The Children and Young People’s Centre for Justice (CYCJ) has been granted funding by Healthcare Improvement Scotland to provide opportunities for children with experience of the justice systems to shape Scotland’s Bairns’ Hoose.
Bairns’ Hoose – based on an Icelandic model “Barnahus” – will bring together children’s services in a ‘four rooms’ approach, with child protection, health, justice and recovery services all made available in one setting.
A key aim of the model is to reduce the number of times children have to recount their experiences to different professionals. The Vulnerable Witnesses (Criminal Evidence) (Scotland) Act 2019 is also a milestone piece of legislation in the journey towards the Bairns’ Hoose model.
Health Improvement Scotland, who are working with the Care Inspectorate to develop a set of standards for the Bairn’s Hoose project, reached out to organisations who work with children and young people, to encourage them to apply to help with the drafting and review of the standards.
Drawing on its strong and trusted relationships in local authority, third sector and education, CYCJ will recruit a small group of children and young people who have experience of child welfare issues. Initial one-to-one sessions will help develop meaningful and respectful relationships with the children, creating an atmosphere of trust and confidence.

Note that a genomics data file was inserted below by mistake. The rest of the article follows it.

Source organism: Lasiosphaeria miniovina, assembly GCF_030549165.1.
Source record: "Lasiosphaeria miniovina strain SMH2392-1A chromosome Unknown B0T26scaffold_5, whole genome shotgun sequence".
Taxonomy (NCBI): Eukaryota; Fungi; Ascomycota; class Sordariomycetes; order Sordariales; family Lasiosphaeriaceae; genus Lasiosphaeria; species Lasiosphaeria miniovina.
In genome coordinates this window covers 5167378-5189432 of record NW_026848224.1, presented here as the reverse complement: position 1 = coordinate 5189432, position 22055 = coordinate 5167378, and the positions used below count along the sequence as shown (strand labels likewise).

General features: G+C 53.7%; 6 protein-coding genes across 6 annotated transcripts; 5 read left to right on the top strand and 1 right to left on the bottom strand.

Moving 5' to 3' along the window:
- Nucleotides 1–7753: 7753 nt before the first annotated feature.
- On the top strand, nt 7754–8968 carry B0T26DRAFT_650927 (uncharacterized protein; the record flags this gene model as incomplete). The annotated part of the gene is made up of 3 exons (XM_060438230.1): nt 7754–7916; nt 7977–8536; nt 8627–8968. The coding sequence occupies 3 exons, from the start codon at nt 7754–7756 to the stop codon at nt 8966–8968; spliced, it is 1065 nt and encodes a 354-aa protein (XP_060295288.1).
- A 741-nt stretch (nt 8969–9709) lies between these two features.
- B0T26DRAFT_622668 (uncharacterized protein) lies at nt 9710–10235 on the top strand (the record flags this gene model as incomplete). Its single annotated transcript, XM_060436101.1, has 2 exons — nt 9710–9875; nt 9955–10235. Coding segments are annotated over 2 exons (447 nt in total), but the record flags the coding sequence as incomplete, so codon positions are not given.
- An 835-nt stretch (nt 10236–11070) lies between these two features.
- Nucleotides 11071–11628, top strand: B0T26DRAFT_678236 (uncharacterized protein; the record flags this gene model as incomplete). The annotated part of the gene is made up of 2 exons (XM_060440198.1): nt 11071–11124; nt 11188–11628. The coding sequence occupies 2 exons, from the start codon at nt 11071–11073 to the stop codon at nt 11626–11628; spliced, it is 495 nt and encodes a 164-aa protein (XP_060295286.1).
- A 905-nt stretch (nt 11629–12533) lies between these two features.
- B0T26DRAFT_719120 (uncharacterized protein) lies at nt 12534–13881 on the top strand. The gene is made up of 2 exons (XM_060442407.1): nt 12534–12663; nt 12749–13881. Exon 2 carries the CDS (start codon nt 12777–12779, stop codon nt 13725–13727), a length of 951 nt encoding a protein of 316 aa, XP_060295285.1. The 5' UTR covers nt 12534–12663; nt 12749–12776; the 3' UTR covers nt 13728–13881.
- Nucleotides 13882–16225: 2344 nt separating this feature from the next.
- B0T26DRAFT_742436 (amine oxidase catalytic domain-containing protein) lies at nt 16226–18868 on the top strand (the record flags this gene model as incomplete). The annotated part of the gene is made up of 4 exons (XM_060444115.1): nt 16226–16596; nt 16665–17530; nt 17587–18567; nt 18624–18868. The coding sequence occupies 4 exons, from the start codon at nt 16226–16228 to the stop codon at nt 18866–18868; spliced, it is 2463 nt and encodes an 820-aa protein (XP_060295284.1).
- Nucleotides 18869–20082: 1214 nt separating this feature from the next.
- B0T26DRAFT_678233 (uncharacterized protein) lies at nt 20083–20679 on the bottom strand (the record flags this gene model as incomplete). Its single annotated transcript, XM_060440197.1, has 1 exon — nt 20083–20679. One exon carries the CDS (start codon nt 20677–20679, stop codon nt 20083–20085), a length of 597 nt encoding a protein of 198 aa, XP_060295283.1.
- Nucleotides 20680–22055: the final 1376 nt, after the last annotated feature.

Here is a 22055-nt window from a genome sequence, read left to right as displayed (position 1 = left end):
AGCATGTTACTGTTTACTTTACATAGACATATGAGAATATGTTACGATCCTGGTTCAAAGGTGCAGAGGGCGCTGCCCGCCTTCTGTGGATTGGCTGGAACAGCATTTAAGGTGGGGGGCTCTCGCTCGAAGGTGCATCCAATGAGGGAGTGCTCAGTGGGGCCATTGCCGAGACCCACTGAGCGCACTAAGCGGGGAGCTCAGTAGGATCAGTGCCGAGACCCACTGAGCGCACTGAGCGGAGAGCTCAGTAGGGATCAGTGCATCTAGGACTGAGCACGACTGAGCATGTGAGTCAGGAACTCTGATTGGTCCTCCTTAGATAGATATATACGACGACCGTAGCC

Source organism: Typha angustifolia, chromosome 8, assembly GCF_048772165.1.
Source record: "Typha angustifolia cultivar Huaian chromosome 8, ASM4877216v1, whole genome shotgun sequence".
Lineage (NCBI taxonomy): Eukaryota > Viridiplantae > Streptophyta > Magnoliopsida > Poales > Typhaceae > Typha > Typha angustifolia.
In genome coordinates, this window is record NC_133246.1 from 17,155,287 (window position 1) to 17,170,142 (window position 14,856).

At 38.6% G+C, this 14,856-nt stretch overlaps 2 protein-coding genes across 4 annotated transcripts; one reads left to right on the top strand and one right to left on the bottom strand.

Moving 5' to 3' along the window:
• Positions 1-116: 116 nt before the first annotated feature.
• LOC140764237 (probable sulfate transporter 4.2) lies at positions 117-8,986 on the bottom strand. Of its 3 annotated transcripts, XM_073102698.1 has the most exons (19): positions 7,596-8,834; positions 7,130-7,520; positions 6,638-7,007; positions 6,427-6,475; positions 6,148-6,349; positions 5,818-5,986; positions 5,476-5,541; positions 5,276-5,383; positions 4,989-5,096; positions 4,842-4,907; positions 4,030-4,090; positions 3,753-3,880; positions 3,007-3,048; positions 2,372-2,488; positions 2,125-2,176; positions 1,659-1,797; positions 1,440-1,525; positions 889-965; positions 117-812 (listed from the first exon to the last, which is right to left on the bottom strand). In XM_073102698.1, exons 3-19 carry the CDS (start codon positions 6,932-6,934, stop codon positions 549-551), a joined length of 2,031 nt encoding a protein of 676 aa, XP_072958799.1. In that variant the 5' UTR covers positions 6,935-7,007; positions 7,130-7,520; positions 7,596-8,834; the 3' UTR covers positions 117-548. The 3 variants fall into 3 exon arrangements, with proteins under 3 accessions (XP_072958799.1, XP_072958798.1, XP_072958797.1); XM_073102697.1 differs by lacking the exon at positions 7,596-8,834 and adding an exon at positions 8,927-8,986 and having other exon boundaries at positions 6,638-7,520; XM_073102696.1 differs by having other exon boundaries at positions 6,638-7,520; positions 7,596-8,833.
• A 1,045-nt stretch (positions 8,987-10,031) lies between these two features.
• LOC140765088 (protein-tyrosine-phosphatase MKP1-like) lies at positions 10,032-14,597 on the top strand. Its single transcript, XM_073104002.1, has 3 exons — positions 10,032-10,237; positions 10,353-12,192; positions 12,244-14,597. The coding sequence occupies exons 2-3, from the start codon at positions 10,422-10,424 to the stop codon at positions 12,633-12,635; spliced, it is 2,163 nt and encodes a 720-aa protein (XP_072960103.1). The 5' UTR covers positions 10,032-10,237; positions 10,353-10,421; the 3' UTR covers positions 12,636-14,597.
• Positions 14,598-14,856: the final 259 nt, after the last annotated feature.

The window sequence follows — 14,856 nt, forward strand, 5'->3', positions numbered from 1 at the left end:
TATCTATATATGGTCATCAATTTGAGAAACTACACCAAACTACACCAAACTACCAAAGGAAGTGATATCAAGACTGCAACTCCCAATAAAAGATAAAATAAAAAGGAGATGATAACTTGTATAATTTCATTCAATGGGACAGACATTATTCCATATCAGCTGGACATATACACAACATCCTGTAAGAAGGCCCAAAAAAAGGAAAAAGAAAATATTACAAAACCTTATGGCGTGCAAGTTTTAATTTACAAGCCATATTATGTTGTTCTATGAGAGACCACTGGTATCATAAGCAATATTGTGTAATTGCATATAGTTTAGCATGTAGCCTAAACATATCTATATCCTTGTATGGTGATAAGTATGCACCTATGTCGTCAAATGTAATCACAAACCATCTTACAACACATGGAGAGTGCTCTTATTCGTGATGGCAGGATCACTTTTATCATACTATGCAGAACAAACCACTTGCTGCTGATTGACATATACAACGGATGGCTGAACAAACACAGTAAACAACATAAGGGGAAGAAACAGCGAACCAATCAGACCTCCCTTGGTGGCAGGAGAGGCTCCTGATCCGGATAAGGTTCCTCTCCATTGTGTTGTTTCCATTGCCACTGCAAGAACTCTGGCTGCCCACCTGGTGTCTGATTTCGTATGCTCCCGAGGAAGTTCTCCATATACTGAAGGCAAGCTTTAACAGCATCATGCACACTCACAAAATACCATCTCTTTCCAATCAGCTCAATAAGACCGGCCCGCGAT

Using creative approaches, CYCJ will then facilitate discussions of the existing draft standards, before exploring the children’s views. This approach will be open ended and seek to provide as blank a canvas as possible, in order that all views are captured. Feedback will be shared following each development group, and approaches and content adapted as necessary. Adopting an iterative approach, the process will be repeated until project completion.
The results will be shared as a report and accompanying graphics.
Ross Gibson, who leads on participation and engagement at CYCJ, says:
“CYCJ has a strong track record of participation and co-production working with children and young people, including the design and delivery of an accessible website, informing Government policy and producing a guide to children’s rights within the youth justice systems. We are pleased to receive this funding to allow us to shape the future direction of this important development for children’s justice in Scotland. This project is a meaningful opportunity for children and young people, and we are excited about working together with them to make Scotland’s Bairns’ Hoose a reality.”